“Long before the idea of a writer’s conference was a glimmer in anyone’s eye, writers learned by reading the work of their predecessors. They studied meter with Ovid, plot construction with Homer, comedy with Aristophanes; they honed their prose style by absorbing the lucid sentences of Montaigne and Samuel Johnson. And who could have asked for better teachers: generous, uncritical, blessed with wisdom and genius, as endlessly forgiving as only the dead can be?”
American novelist Francine Prose writes in her book “Reading Like a Writer: “A Guide for People Who Love Books and for Those Who Want to Write Them”.
Reading is one of the most enriching ways to spend your time, and hence life. Writing, even more so. However, there is a constant osmosis between these two. Reading nourishes writing. A writer who doesn’t read, will not generate good work. And the writer who does not read deeply, breathing in the words on paper and making them her own, will not benefit as much from reading as she could have.
The masters of literature from centuries have been teaching us how to write. Their message is hidden beneath the layers of their words.
“Though writers have learned from the masters in a formal, methodical way—Harry Crews has described taking apart a Graham Greene novel to see how many chapters it contained, how much time it covered, how Greene handled pacing, tone, and point of view—the truth is this sort of education more often involves a kind of osmosis.”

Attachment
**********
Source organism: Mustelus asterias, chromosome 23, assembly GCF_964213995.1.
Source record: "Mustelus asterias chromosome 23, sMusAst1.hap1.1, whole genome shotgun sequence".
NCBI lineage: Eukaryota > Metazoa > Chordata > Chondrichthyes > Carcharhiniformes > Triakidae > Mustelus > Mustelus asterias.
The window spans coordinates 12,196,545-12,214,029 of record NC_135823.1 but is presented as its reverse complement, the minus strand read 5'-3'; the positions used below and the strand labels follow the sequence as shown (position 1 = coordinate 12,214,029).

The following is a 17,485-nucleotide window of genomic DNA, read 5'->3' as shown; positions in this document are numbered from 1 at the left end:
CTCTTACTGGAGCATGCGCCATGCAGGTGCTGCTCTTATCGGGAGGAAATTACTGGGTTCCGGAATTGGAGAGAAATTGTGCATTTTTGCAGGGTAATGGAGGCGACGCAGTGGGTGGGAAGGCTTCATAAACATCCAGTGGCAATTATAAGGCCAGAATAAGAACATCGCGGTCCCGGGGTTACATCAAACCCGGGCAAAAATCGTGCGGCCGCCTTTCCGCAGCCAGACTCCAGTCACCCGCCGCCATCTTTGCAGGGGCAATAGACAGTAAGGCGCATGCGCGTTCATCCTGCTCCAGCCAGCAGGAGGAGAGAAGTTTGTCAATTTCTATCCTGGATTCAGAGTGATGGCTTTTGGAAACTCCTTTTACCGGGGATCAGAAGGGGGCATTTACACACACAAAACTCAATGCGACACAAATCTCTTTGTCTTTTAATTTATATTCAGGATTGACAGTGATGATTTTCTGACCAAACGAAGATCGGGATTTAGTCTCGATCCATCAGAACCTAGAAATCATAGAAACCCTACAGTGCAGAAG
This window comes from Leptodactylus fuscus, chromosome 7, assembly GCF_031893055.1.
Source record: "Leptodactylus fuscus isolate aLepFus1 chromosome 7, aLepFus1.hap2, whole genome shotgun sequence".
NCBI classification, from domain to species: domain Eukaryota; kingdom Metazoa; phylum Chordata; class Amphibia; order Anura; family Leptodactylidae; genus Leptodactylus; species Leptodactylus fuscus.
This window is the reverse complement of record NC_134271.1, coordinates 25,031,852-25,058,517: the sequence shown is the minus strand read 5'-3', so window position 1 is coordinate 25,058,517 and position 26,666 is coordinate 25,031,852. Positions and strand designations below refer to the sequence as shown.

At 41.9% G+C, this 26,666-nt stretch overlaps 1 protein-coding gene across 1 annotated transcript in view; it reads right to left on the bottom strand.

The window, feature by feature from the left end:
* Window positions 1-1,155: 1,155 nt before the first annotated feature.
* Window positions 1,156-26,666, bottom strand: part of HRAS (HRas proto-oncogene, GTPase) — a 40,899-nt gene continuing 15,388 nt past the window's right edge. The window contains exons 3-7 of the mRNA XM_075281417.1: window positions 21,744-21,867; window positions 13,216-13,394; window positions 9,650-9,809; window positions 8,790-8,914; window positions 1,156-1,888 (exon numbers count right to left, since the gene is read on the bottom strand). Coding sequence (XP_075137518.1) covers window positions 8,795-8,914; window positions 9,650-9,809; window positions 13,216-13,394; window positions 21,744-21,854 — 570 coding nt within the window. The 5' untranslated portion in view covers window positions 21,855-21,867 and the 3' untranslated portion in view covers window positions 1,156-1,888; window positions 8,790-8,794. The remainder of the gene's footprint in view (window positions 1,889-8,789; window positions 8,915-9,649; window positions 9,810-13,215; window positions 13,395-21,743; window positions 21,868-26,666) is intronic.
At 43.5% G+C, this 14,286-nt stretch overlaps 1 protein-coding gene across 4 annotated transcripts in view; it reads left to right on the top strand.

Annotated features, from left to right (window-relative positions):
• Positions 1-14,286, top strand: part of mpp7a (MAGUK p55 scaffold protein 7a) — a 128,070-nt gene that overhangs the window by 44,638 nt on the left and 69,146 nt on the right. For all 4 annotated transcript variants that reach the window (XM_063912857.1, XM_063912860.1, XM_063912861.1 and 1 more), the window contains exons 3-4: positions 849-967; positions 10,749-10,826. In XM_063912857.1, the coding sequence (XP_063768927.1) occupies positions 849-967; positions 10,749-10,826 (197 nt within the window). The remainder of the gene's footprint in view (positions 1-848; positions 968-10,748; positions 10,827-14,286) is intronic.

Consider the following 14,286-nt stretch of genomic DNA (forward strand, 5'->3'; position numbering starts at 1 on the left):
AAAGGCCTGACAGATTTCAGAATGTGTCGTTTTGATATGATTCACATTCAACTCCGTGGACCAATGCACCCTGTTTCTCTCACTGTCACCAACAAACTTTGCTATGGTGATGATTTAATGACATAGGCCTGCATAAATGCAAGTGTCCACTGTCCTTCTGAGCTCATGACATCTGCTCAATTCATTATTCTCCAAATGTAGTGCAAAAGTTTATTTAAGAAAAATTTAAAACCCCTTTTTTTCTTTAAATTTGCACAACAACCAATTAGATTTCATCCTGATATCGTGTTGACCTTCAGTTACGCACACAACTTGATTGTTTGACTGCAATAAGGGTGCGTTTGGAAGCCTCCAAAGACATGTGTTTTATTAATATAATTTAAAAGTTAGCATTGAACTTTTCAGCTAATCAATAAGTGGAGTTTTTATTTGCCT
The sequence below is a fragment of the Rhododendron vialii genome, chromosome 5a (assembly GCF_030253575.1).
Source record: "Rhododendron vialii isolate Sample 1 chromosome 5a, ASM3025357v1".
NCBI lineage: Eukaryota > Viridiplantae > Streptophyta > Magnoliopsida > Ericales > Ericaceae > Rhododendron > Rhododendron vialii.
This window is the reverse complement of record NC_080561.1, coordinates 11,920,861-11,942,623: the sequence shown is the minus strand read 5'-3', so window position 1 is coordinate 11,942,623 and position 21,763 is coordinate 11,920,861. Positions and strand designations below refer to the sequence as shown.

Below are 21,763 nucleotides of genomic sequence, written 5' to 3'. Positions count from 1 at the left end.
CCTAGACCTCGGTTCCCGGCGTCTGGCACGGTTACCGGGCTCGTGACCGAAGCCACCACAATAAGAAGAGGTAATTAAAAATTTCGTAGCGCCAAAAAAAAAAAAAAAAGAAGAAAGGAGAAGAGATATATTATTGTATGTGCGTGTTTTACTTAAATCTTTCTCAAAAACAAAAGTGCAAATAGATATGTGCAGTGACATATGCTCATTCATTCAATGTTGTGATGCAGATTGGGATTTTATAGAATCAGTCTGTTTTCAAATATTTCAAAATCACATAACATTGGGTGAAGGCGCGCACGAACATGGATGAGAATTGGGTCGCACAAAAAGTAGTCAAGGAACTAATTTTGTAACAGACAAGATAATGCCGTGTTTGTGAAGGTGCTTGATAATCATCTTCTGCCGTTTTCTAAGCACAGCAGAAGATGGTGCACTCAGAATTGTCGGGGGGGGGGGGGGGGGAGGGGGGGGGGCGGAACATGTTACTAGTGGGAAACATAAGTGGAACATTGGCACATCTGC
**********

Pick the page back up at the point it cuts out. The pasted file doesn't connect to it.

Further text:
Francine illustrates her point by throwing light on her own experience of how reading moulded the writer she is.
“In the ongoing process of becoming a writer, I read and reread the authors I most loved. I read for pleasure, first, but also more analytically, conscious of style, of diction, of how sentences were formed and information was being conveyed, how the writer was structuring a plot, creating characters, employing detail and dialogue….I read closely, word by word, sentence by sentence, pondering each deceptively minor decision that the writer had made. And though it’s impossible to recall every source of inspiration and instruction, I can remember the novels and stories that seemed to me revelations: wells of beauty and pleasure that were also textbooks, private lessons in the art of fiction….
I read addictively, constantly. On one family vacation, my father pleaded with me to close my book long enough to look at the Grand Canyon. I borrowed stacks of books from the public library: novels, biographies, history, anything that looked even remotely engaging….
Library (Source: decalgirl.com)
I left graduate school and became a writer. I wrote my first novel in India, in Bombay, where I read as omnivorously as I had as a child, rereading the classics I borrowed from the old-fashioned, musty, beautiful university library that seemed to have acquired almost nothing written after 1920. Afraid of running out of books, I decided to slow myself down by reading Proust in French…